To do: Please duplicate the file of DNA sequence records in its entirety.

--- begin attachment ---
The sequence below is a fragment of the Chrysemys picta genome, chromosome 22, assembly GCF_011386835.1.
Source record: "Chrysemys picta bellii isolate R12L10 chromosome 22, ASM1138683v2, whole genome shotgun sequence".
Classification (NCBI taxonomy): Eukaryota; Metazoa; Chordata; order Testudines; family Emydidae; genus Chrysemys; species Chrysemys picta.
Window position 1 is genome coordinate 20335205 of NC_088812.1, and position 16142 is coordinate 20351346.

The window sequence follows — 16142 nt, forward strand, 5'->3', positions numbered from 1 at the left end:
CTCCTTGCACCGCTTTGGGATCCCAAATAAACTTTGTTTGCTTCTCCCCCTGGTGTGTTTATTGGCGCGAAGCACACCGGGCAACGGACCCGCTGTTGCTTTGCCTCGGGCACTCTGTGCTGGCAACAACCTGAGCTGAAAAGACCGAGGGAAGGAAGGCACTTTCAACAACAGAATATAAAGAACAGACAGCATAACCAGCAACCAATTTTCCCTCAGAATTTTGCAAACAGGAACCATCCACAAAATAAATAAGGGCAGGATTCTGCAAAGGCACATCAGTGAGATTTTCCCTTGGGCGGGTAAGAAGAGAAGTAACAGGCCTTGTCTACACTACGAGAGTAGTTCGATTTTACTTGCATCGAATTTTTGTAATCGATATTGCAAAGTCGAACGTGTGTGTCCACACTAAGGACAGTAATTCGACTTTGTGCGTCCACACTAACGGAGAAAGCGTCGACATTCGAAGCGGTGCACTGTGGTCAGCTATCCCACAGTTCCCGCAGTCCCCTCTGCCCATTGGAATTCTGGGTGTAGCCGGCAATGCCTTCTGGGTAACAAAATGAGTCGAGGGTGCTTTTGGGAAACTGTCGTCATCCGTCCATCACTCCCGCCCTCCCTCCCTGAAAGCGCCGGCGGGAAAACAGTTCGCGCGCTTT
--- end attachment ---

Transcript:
The sequence below is a fragment of the Chrysemys picta genome, chromosome 22, assembly GCF_011386835.1.
Source record: "Chrysemys picta bellii isolate R12L10 chromosome 22, ASM1138683v2, whole genome shotgun sequence".
Classification (NCBI taxonomy): Eukaryota; Metazoa; Chordata; order Testudines; family Emydidae; genus Chrysemys; species Chrysemys picta.
Window position 1 is genome coordinate 20335205 of NC_088812.1, and position 16142 is coordinate 20351346.

The window sequence follows — 16142 nt, forward strand, 5'->3', positions numbered from 1 at the left end:
CTCCTTGCACCGCTTTGGGATCCCAAATAAACTTTGTTTGCTTCTCCCCCTGGTGTGTTTATTGGCGCGAAGCACACCGGGCAACGGACCCGCTGTTGCTTTGCCTCGGGCACTCTGTGCTGGCAACAACCTGAGCTGAAAAGACCGAGGGAAGGAAGGCACTTTCAACAACAGAATATAAAGAACAGACAGCATAACCAGCAACCAATTTTCCCTCAGAATTTTGCAAACAGGAACCATCCACAAAATAAATAAGGGCAGGATTCTGCAAAGGCACATCAGTGAGATTTTCCCTTGGGCGGGTAAGAAGAGAAGTAACAGGCCTTGTCTACACTACGAGAGTAGTTCGATTTTACTTGCATCGAATTTTTGTAATCGATATTGCAAAGTCGAACGTGTGTGTCCACACTAAGGACAGTAATTCGACTTTGTGCGTCCACACTAACGGAGAAAGCGTCGACATTCGAAGCGGTGCACTGTGGTCAGCTATCCCACAGTTCCCGCAGTCCCCTCTGCCCATTGGAATTCTGGGTGTAGCCGGCAATGCCTTCTGGGTAACAAAATGAGTCGAGGGTGCTTTTGGGAAACTGTCGTCATCCGTCCATCACTCCCGCCCTCCCTCCCTGAAAGCGCCGGCGGGAAAACAGTTCGCGCGCTTT